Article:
(non-spatial) and continuous (spatial) structures can be fitted to a proximity
matrix to increase the information extracted about the relations among the row
and column objects vis-à-vis a representation featuring only a single
structure. However, using multiple discrete and continuous structures often
leads to ambiguous results that make it difficult to determine the most
faithful representation of the proximity matrix in question. We propose to
resolve this dilemma by using a nonmetric analogue of spectral matrix
decomposition, namely, the decomposition of the proximity matrix into a sum
of equally-sized matrices, restricted only to display an order-constrained
patterning, the anti-Robinson (AR) form. Each AR matrix captures a unique
amount of the total variability of the original data. As our ultimate goal, we
seek to extract a small number of matrices in AR form such that their sum
allows for a parsimonious, but faithful reconstruction of the total
variability among the original proximity entries. Subsequently, the AR matrices
are treated as separate proximity matrices. Their specific patterning lends
them immediately to the representation by a single (discrete non-spatial)
ultrametric cluster dendrogram and a single (continuous spatial) unidimensional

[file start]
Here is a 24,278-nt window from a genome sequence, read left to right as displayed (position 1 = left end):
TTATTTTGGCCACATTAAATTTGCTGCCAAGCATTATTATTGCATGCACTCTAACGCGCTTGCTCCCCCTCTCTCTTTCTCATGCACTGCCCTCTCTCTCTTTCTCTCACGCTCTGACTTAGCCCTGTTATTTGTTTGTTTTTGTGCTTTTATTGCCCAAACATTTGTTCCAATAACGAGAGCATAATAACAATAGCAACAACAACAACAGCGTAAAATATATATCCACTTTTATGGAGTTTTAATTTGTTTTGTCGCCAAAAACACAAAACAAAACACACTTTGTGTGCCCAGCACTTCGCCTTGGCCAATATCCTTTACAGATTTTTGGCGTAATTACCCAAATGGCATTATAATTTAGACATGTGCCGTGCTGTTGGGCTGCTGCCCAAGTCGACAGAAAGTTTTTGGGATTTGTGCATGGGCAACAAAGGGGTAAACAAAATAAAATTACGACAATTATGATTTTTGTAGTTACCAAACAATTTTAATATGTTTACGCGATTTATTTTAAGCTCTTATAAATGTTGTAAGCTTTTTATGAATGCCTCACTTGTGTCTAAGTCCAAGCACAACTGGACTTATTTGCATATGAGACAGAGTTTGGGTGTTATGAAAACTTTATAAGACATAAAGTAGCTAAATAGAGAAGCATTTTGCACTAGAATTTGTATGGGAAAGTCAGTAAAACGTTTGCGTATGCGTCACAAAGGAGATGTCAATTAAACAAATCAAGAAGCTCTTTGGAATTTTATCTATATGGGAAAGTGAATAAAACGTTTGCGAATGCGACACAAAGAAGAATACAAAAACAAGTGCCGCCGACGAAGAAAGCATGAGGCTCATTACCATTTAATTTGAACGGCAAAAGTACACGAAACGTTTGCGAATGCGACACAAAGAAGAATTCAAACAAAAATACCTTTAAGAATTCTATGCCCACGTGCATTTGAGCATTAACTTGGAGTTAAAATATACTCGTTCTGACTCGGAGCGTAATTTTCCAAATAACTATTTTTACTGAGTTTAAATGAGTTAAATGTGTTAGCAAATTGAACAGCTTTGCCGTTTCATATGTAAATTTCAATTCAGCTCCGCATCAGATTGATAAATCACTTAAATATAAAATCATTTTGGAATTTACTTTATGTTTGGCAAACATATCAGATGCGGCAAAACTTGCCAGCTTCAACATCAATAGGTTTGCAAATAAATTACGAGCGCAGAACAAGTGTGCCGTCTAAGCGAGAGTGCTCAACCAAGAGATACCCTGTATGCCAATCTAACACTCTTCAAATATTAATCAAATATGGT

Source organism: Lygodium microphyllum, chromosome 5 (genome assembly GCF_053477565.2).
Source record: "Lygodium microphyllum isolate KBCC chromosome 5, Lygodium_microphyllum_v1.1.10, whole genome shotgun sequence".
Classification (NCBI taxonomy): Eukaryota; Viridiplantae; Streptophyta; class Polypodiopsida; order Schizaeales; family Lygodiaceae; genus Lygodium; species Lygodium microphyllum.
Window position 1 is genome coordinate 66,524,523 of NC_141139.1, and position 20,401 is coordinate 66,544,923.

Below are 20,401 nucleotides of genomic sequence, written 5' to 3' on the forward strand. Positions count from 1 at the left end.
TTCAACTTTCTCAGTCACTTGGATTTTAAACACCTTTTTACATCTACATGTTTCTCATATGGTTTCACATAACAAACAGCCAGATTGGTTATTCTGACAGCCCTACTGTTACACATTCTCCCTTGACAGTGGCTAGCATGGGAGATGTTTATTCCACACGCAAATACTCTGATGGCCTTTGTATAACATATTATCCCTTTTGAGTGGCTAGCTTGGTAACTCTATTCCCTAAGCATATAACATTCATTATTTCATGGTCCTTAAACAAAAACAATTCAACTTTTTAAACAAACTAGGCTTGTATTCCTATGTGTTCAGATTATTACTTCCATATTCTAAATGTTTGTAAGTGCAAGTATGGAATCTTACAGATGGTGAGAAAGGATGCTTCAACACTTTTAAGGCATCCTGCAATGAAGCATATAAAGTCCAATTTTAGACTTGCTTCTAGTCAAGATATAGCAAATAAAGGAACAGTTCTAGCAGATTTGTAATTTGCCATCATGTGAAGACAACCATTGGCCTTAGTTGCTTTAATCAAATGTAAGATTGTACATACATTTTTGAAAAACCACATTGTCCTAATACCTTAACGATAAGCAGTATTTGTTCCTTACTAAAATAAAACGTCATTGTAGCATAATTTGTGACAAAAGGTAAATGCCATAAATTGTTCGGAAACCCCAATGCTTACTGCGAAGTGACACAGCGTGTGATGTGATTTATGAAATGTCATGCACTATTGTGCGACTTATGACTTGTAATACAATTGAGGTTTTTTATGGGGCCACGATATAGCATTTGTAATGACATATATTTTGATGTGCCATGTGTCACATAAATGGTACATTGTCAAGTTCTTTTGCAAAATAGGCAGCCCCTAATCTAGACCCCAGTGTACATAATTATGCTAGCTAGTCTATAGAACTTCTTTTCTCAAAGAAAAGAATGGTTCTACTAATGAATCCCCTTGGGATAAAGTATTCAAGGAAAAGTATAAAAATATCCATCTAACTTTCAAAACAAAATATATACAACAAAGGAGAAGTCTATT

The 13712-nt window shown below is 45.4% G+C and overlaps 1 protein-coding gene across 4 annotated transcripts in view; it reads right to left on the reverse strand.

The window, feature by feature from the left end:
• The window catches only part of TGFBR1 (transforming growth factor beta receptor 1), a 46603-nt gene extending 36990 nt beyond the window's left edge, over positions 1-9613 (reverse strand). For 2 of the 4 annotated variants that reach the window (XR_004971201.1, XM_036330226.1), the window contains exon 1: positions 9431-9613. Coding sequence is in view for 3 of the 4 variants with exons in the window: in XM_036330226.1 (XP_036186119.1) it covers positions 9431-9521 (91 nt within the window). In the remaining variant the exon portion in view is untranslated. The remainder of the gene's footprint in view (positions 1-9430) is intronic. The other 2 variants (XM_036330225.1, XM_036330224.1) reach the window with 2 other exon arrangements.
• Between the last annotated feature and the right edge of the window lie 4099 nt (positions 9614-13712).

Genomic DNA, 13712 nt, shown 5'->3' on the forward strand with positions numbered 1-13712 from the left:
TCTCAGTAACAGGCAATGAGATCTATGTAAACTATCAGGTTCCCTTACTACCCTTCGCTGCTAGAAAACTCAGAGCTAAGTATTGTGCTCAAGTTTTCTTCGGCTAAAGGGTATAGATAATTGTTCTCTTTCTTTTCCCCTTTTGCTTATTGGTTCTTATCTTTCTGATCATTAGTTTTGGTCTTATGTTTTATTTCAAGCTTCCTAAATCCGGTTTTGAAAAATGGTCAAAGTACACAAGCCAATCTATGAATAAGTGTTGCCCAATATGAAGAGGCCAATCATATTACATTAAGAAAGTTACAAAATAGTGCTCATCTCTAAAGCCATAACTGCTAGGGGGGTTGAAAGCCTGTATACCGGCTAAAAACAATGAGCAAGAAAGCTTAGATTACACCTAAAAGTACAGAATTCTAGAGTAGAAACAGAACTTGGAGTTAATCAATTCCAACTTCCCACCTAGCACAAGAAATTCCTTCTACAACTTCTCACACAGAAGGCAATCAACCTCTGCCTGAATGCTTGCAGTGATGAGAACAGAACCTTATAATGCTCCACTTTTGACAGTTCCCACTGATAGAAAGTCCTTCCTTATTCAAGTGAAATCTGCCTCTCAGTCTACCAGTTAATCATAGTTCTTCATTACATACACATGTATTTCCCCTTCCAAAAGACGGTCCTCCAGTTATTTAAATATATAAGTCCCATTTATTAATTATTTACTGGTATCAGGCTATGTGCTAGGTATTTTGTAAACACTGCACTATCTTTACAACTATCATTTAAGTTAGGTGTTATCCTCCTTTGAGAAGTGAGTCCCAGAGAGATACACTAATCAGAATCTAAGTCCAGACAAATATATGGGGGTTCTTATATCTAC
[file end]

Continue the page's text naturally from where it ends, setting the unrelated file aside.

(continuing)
scale. Because both models refer to the same data base and involve the same
number of parameters, estimated through least-squares, a direct comparison of
their differential fit is legitimate. Thus, one can readily
determine whether the amount of variability associated which each AR matrix is
most faithfully represented by a discrete or a continuous structure, and which
model provides in sum the most appropriate representation of the original
proximity matrix. We propose an extension of the order-constrained
anti-Robinson decomposition of square-symmetric proximity matrices to the
analysis of individual differences of three-way data, with the third way
representing individual data sources. An application to judgments of
schematic face stimuli illustrates the method.
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